The study author, Dr. Rothner concluded with a warning for parents, "If you see they're using the medicine more than twice a week, then bingo! You've got a problem on your hands, and you've got to do something about it."
More Americans Seek Out Non-Medical Care
A series of stories appearing on May 28, 2004 through PRNewswire and other news outlets reported on a study released the day before by the National Center for Complementary and Alternative Medicine (NCCAM). The study reveals that 36 percent of Americans are incorporating non medical types of care, what the study refers to as, "complementary and alternative medicines (CAM)", into their health care regimen.
The government's survey, the most comprehensive look yet at the use of alternative medicine in the US, found more than a third of American adults used some form of non-medical care in 2002. The study pointed out that those who went to chiropractors seem to have even less confidence in traditional medical care than others who had sought other forms of non-medical care.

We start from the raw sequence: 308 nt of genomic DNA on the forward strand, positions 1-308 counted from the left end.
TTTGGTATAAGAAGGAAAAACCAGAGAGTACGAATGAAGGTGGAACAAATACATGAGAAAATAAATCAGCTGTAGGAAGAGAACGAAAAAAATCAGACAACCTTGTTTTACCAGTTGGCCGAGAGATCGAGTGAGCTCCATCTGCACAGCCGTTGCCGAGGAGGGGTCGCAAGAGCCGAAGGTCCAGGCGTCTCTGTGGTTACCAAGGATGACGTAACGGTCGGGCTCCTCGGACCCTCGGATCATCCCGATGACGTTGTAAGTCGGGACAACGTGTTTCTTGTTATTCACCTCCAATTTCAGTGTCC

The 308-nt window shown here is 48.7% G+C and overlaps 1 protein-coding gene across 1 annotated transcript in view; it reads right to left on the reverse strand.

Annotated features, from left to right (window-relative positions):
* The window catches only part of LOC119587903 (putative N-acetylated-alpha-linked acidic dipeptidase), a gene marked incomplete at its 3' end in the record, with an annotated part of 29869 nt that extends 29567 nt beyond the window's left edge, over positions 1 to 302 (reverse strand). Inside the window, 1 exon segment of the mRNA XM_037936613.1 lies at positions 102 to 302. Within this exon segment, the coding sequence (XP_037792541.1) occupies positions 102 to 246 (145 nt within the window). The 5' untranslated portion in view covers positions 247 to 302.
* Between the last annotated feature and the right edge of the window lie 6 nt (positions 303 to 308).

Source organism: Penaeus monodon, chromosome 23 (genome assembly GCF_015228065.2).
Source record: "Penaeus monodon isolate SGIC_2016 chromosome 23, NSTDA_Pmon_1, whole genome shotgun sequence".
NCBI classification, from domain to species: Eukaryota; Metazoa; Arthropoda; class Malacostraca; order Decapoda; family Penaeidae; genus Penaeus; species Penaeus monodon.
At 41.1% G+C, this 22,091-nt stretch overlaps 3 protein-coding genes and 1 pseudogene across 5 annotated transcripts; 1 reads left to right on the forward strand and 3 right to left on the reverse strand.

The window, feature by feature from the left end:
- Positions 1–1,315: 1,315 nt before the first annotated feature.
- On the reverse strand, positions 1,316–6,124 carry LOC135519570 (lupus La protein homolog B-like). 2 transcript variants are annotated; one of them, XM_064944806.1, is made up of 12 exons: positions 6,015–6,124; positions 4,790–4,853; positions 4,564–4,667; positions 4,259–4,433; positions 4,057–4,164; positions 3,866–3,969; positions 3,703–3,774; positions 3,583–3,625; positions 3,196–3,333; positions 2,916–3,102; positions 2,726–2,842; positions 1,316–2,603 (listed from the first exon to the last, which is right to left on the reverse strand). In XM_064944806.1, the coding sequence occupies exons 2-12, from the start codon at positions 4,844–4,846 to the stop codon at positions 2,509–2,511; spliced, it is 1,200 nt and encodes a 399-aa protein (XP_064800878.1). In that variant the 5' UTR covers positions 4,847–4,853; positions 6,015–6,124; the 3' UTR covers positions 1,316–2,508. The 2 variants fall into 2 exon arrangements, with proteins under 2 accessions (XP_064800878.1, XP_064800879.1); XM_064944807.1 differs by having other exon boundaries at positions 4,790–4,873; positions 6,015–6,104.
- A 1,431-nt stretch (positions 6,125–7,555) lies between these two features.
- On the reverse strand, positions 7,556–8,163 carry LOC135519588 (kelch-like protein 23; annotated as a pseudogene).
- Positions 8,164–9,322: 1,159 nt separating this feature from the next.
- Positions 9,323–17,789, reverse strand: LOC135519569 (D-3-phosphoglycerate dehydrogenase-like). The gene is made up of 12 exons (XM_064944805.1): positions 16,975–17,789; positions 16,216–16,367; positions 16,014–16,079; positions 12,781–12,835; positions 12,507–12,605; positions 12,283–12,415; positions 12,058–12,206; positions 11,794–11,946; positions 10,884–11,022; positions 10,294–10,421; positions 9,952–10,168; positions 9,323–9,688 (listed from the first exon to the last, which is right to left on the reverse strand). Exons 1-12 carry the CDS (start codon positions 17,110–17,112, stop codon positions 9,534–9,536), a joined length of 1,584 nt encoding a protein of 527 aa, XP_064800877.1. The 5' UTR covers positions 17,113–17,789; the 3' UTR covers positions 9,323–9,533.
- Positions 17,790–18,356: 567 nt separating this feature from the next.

Richard Nahin of the National Center for Complementary and Alternative Medicine, part of the National Institutes of Health, explained that more people are using natural products such as herbs or enzymes to treat chronic or recurring pain. He stated, "Many conditions are not easily treated with conventional medicine. It may be the public is turning to complementary and alternative medicine because it’s not getting relief from conventional medicine.”
The survey also showed that 19.9 percent of American adults reported having chiropractic care at some point in their lives, this represented approximately 40 million Americans in total. On a yearly basis the study showed that about 8 percent, representing about 15 million people, sought help from chiropractors during the previous 12 months.